In this aspect, the solitaire of Russian-Chinese relations is extremely successful for Moscow and Beijing. Russia buys goods from China directly for gold at its current price. While China buys Russian energy resources for gold at its current price. At this Russian-Chinese festival of life there is a place for everything: Chinese goods, Russian energy resources, and gold – as a means of mutual payment. Only US dollar has no place at this festival of life. And this is not surprising. Because the US dollar is not a Chinese product, nor a Russian energy resource. It is only an intermediate financial instrument of settlement – and an unnecessary intermediary. And it is customary to exclude unnecessary intermediaries from the interaction of two independent business partners.
It should be noted separately that the global market for physical gold is extremely small relative to the world market for physical oil supplies. And especially the world market for physical gold is microscopic compared to the entirety of world markets for physical delivery of oil, gas, uranium and goods.
Emphasis on the phrase “physical gold” is made because in exchange for its physical, not ‘paper’ energy resources, Russia is now withdrawing gold from the West, but only in its physical, not paper form. So does China, by acquiring from the West the artificially devalued physical gold as a payment for physical delivery of real products to the West.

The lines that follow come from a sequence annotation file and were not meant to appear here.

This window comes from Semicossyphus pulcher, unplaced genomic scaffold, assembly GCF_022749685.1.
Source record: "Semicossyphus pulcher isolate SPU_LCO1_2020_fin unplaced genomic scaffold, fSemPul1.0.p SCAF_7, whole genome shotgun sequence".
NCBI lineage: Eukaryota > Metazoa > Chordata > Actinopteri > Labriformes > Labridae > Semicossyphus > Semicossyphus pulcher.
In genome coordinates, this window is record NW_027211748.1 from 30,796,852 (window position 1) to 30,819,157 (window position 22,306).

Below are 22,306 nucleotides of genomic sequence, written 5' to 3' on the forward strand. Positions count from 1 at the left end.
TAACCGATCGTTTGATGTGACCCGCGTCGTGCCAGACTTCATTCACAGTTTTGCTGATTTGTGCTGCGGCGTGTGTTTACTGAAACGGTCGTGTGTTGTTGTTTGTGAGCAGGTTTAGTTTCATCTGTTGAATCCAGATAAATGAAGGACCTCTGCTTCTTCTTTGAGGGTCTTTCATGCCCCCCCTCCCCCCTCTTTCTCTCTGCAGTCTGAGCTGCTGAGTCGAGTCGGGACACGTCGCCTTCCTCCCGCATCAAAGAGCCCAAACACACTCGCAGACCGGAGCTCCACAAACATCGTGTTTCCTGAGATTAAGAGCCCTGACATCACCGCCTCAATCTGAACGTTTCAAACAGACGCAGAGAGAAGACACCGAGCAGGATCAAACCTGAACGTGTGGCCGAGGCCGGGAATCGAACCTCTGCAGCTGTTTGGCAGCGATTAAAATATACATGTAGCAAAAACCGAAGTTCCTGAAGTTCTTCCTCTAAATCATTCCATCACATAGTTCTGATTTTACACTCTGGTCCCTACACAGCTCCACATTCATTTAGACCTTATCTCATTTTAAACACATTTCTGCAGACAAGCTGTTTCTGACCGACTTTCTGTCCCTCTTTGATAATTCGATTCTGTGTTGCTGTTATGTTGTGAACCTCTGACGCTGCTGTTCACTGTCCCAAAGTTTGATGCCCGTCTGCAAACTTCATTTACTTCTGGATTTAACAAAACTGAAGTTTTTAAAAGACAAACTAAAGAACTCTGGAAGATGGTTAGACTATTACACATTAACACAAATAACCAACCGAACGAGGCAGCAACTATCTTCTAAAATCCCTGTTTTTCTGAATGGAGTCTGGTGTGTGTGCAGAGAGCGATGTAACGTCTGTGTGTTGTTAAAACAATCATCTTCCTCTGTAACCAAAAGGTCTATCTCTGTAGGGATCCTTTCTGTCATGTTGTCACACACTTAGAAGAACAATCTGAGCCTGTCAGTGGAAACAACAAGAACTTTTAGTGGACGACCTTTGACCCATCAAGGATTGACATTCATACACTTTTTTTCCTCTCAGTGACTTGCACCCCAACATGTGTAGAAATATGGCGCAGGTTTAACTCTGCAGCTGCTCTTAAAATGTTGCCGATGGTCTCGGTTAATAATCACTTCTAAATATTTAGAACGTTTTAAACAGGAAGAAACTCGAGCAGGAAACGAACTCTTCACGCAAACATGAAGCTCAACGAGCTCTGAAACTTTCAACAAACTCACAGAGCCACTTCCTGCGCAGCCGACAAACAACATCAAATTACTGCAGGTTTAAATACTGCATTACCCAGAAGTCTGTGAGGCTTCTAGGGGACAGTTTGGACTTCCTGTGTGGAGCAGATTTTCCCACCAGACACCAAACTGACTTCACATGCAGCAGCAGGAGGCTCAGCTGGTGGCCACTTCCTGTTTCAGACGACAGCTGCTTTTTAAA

The West’s hopes that Russia and China will accept as payment for their energy resources and goods “shitcoin” or so-called “paper gold” of various kinds also did not materialize. Russia and China are only interested in gold and only physical metal as a final means of payment.
For reference: the turnover of the market of paper gold, only of gold futures, is estimated at $360 billion per month. But physical delivery of gold is only for $280 million a month. Which makes the ratio of trade of paper gold versus physical gold: 1000 to 1.
Using the mechanism of active withdrawal from the market of one artificially lowered by the West financial asset (gold) in exchange for another artificially inflated by the West financial asset (USD), Putin has thereby started the countdown to the end of the world hegemony of petrodollar. Thus, Putin has put the West in a deadlock of the absence of any positive economic prospects.
The West can spend as much of its efforts and resources to artificially increase the purchasing power of the dollar, lower oil prices and artificially lower the purchasing power of gold. The problem of the West is that the stocks of physical gold in possession of the West are not unlimited. Therefore, the more the West devalues oil and gold against the US dollar, the faster it loses devaluing Gold from its not infinite reserves.
In this brilliantly played by Putin economic combination the physical gold is rapidly flowing to Russia, China, Brazil, Kazakhstan and India, the BRICS countries, from the reserves of the West. At the current rate of reduction of reserves of physical gold, the West simply does not have the time to do anything against Putin’s Russia until the collapse of the entire Western petrodollar world. In chess the situation in which Putin has put the West, led by the US, is called “time trouble”.